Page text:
The third is common even among people "educated" at Eton. It is just plain wrong. And so easy not to do! Just take out the other person. You would never say "my friend showed I," unless you were speaking dialect. It was in a post by a published author too.

The fourth is seen every day in FB advertisements for items for sale such as "chests of draws."[sic] But this one made me think of Tracy Emin's unmade bed installation.


In an article in the Guardian headed "Why do pedants pedant" David Steele concludes: "So, why do pedants pedant? We don’t really know, but some tangential studies infer it’s to do with a mixture of personality, status-signalling and group identification."

 

I couldn't find a picture of a pedant, but you can take the one at the top of this post as a real life example. And here is a picture of a "chest of draws," actually so labelled on Wikimedia Commons. Sigh.


 

 

Monday, 5 October 2020

New words

Grammar Grandma takes requests! Today, new words and phrases, technically known as "neologisms."

These arouse strong feelings and the request for this post included the statement, "we like 'Normality' which is a Nice Word, and ... we hate 'Normalcy' which is a Very Horrid Word Indeed." Nice words and Horrid Words tend to be defined in the eye of the beholder but let's look at these two.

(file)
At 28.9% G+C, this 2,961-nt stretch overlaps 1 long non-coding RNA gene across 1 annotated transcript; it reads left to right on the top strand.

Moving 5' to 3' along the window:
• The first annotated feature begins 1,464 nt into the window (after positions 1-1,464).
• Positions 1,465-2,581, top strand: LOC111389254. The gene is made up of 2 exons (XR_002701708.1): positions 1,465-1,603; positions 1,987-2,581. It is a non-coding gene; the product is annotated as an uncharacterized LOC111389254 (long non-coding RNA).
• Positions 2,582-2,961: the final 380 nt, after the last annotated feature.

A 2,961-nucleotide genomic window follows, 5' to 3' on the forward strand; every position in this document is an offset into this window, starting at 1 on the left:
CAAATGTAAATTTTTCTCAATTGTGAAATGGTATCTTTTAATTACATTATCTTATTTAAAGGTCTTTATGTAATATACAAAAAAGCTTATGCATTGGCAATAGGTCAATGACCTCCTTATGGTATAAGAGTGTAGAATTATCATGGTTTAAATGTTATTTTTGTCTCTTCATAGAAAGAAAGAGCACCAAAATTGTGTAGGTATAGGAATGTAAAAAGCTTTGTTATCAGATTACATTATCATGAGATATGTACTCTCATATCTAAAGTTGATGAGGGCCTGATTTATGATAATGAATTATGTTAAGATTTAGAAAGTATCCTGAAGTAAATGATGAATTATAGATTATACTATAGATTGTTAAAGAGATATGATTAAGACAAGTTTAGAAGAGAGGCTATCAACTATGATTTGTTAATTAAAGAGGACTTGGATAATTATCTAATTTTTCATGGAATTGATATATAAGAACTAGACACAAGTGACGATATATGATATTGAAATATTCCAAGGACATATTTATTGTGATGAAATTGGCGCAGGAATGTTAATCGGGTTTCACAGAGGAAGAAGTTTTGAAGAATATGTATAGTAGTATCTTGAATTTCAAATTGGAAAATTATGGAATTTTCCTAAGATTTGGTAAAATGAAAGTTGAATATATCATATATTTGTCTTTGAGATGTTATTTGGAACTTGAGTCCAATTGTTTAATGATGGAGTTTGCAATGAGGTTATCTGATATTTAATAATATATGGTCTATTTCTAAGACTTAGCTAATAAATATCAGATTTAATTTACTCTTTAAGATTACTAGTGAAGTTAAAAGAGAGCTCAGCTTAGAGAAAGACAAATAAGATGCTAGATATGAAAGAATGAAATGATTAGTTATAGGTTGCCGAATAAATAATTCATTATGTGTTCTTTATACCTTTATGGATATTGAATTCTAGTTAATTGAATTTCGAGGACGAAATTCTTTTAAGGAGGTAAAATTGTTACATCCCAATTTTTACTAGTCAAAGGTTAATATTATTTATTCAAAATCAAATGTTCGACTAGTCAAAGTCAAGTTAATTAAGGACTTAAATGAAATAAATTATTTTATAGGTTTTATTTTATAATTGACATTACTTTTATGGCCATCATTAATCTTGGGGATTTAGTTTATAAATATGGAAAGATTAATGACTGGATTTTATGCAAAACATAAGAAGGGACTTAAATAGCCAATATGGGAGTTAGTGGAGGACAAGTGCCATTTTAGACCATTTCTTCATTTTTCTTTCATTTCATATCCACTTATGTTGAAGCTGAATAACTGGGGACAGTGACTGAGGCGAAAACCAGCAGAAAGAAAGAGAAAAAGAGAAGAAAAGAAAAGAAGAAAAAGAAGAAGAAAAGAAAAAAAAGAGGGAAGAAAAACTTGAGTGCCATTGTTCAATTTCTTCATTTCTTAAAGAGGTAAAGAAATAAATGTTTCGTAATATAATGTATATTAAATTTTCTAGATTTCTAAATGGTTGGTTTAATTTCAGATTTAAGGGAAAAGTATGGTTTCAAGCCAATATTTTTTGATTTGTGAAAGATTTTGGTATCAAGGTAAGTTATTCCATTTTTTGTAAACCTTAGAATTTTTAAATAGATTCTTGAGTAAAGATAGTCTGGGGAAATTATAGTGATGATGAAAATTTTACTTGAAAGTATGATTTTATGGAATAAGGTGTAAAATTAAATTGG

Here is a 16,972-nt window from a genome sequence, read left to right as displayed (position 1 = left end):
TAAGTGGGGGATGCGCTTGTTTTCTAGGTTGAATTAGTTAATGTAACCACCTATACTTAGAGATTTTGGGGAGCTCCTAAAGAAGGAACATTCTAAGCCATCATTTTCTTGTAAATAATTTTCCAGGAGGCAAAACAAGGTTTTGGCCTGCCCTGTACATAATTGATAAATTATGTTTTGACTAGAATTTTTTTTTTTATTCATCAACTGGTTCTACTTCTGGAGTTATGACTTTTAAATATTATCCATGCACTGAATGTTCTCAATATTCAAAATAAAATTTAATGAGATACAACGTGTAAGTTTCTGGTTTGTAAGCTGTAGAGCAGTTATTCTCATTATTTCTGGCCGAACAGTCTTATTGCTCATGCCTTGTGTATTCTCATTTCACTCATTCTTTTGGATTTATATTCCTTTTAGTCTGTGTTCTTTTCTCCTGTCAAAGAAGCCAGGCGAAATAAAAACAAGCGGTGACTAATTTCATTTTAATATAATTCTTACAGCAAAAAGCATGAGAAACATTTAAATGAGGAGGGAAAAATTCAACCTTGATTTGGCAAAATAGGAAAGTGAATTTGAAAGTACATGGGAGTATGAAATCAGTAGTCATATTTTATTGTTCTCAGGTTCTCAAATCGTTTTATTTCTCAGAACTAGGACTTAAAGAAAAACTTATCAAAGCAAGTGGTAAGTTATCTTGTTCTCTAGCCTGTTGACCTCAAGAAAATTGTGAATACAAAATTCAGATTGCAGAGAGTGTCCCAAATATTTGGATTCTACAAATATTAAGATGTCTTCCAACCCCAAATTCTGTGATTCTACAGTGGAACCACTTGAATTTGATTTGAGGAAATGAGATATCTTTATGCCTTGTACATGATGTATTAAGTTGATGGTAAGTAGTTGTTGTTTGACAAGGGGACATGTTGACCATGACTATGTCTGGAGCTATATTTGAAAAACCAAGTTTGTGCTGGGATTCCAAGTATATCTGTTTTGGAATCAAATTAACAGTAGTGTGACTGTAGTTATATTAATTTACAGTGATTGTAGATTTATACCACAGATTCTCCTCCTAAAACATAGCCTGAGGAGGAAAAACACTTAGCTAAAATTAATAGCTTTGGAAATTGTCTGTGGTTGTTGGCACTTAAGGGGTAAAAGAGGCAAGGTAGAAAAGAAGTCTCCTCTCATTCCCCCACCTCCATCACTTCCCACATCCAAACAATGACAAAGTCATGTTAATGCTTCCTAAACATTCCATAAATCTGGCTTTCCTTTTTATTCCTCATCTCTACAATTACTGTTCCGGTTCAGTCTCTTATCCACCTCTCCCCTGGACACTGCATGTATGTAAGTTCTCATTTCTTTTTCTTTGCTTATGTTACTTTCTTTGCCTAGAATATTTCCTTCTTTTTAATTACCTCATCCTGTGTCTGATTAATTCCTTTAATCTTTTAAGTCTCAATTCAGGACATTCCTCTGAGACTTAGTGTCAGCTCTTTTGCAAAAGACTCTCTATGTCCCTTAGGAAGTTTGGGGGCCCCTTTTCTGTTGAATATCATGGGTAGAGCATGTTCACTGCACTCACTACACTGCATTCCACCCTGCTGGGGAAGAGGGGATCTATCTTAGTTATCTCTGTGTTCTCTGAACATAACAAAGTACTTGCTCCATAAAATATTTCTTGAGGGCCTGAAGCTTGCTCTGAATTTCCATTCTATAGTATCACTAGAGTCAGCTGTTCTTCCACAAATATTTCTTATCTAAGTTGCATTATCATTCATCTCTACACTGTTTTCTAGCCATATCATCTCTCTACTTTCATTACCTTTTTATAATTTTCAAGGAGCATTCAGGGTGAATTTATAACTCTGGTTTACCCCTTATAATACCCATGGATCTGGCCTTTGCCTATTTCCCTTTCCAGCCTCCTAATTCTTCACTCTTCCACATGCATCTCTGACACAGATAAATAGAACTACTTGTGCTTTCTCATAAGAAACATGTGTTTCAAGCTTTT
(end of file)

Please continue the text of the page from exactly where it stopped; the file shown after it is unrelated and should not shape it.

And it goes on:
"Normality"is much older than "normalcy," and, as so often with words that annoy UK speakers of English, the latter is an American import.

                                              Warren G. Harding, who did not invent "normalcy."

Merriam Webster says,

"Warren G. Harding adopted this word in the presidential election of 1920, stating that he was for “normal times and a return to normalcy.” “A return to normalcy” soon became the slogan most identified with his campaign, to the considerable chagrin of many who felt that normalcy was either a corruption of normality, or simply a non-existent word. A columnist in the New Orleans States spoke for many when he wrote “The friends of Senator Harding are defending his language now by saying that “normalcy” is a perfectly good word. Well, so is jackasstical, when applied to fantastic verbiage.”

Normalcy did exist already, although it was not, at that time, a particularly common word. It had a specific function in mathematics, and our earliest known record of the word comes from a mathematical dictionary published in 1855:

If we denote the co-ordinates of the point of contact, and normalcy, by x” and y”, the equation of the tangent is, y-y” = dy”/dx” (x-x”).
—William Guy Peck, Mathematical Dictionary and Cyclopedia of Mathematical Science: Comprising Definitions of All the Terms Employed in Mathematics-An Analysis of Each Branch, and of the Whole, as Forming a Single Science, 1855